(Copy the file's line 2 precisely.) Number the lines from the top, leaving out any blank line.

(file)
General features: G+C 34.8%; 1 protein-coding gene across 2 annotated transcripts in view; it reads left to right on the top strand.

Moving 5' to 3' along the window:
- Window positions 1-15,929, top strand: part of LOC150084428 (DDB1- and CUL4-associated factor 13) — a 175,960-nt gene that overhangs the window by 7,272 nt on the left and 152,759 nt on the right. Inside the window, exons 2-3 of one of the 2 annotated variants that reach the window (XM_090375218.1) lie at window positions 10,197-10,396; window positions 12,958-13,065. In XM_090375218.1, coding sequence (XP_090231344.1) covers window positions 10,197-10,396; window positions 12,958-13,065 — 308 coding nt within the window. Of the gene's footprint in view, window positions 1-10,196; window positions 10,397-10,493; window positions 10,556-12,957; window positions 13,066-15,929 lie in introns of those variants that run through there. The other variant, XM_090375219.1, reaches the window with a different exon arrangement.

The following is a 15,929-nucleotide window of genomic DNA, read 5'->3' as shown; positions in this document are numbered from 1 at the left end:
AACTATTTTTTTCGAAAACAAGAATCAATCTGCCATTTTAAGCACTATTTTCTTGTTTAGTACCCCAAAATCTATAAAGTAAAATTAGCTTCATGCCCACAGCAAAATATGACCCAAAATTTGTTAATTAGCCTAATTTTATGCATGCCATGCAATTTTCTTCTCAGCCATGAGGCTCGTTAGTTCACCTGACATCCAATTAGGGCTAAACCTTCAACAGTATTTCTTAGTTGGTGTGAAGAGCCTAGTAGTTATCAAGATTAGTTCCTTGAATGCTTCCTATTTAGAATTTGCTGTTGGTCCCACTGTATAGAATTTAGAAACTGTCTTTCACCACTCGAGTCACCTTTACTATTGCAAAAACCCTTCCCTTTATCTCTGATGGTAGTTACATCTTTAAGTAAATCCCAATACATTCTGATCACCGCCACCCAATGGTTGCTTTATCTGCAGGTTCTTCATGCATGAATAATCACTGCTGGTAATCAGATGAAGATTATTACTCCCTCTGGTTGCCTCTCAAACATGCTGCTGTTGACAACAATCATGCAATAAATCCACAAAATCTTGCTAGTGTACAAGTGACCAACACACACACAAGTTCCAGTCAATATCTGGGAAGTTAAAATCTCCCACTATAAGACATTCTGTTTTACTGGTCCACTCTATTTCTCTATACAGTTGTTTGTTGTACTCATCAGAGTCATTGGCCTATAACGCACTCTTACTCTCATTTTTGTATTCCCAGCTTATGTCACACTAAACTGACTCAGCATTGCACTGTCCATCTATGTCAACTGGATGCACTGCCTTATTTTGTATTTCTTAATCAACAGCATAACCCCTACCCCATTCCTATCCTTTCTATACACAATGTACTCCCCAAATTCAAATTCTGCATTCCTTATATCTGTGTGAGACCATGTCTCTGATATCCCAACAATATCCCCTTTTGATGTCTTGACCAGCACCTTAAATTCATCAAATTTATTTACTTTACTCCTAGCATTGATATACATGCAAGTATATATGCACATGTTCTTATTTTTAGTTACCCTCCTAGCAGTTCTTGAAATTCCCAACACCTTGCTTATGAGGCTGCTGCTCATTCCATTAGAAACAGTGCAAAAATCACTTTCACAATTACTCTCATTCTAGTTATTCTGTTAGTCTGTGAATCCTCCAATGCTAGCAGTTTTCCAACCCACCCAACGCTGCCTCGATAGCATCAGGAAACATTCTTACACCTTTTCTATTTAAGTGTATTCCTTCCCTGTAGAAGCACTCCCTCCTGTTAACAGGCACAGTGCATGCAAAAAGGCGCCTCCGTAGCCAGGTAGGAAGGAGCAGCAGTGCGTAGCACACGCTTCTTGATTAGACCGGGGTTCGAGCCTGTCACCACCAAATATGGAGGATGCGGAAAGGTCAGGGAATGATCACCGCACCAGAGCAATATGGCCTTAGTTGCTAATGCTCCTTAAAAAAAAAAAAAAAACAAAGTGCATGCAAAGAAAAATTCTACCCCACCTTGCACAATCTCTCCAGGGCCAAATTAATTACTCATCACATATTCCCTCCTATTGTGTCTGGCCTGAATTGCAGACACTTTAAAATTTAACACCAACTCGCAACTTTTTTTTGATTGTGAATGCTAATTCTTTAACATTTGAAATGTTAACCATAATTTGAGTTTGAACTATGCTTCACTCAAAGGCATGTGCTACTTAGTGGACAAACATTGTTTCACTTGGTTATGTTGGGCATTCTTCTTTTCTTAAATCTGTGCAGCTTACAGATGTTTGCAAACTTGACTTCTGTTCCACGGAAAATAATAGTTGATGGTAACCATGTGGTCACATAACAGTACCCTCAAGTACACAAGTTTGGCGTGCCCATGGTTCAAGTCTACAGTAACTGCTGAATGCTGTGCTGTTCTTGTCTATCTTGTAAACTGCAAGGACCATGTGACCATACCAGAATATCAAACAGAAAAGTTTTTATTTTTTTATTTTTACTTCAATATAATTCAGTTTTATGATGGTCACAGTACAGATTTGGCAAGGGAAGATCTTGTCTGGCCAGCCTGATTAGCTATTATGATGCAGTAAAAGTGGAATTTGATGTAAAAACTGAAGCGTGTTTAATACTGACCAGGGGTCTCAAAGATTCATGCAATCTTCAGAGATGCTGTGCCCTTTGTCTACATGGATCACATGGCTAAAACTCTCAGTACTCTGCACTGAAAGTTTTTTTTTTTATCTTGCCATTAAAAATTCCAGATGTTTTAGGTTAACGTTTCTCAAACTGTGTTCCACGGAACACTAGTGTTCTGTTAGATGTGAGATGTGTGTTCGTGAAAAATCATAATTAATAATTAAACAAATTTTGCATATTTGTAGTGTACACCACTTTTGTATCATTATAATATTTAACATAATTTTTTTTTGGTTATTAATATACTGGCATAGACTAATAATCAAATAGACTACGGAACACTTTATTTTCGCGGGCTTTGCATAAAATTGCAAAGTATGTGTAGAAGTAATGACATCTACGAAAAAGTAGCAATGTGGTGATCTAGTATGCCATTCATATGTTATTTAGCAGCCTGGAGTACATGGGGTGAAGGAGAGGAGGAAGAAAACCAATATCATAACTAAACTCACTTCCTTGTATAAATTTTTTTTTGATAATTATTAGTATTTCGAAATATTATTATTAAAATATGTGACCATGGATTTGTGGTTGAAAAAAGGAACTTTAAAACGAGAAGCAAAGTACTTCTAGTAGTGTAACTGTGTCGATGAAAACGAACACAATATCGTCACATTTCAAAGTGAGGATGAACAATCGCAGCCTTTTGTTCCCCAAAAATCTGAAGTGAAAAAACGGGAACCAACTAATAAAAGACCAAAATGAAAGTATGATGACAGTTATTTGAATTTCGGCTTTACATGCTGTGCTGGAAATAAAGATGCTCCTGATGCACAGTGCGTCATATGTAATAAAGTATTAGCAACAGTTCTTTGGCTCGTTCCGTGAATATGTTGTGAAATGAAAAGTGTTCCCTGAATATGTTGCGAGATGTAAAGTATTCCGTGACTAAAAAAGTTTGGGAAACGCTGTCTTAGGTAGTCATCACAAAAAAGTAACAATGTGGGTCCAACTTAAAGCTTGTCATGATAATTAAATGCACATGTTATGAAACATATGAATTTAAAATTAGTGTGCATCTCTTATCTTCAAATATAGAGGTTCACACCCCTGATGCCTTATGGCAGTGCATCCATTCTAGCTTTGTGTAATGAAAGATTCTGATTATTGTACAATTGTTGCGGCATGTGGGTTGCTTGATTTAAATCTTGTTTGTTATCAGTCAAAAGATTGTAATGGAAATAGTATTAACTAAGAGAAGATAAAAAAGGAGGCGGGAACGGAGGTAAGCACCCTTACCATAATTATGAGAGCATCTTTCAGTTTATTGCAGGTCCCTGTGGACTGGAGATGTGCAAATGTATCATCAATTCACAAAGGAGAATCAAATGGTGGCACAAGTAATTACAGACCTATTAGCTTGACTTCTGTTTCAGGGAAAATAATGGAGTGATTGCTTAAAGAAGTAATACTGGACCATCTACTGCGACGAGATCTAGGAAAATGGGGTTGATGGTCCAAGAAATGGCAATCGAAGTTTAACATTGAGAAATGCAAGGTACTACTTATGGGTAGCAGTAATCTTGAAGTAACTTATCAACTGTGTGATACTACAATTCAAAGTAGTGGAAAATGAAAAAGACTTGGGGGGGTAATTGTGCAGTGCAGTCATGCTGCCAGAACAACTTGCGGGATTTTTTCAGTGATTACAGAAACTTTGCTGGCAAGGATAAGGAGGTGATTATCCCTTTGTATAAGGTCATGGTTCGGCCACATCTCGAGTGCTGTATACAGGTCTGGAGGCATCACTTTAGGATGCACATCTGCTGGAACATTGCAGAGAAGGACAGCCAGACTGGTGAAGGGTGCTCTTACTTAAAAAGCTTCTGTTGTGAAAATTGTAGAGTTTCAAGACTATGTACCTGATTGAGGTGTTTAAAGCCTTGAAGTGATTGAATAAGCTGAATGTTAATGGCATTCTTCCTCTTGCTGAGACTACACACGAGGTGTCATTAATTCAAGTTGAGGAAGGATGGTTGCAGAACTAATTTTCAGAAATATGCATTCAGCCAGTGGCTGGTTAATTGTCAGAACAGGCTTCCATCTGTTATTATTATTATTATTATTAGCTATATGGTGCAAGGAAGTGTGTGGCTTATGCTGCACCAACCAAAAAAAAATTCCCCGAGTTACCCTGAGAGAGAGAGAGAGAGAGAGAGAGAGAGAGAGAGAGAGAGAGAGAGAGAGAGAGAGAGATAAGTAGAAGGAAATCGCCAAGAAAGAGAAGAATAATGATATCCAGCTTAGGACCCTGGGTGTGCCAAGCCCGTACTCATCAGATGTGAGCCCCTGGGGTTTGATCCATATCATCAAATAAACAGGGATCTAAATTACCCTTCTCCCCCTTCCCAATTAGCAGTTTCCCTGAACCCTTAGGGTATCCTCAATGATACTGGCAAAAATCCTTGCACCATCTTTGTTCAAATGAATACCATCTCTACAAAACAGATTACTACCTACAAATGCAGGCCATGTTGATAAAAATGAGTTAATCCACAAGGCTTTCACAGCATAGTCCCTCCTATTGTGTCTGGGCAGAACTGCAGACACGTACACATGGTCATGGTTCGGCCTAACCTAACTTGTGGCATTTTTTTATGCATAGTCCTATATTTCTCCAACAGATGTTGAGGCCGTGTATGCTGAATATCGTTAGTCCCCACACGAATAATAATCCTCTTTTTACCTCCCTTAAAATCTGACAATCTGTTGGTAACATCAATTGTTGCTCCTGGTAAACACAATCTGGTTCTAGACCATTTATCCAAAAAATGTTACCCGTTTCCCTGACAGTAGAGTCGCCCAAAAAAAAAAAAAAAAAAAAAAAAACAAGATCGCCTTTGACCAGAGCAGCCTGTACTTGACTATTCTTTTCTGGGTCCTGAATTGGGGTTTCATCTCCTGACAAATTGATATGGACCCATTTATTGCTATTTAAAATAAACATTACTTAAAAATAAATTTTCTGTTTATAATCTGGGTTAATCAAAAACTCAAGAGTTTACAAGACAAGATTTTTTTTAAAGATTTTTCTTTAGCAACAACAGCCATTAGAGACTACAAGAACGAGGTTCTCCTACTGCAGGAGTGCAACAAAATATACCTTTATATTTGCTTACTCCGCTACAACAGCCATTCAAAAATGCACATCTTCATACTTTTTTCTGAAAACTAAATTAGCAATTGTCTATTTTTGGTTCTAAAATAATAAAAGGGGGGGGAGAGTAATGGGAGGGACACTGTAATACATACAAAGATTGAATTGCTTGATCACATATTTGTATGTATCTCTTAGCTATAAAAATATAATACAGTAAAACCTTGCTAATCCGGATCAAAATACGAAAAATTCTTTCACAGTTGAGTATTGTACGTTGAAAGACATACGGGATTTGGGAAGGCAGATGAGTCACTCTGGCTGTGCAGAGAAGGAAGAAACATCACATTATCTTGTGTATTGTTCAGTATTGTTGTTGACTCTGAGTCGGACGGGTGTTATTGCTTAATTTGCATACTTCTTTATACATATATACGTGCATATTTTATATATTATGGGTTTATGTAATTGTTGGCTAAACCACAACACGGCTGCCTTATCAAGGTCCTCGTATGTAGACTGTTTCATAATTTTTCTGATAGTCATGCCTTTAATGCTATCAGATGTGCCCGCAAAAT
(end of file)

Moving 5' to 3' along the window: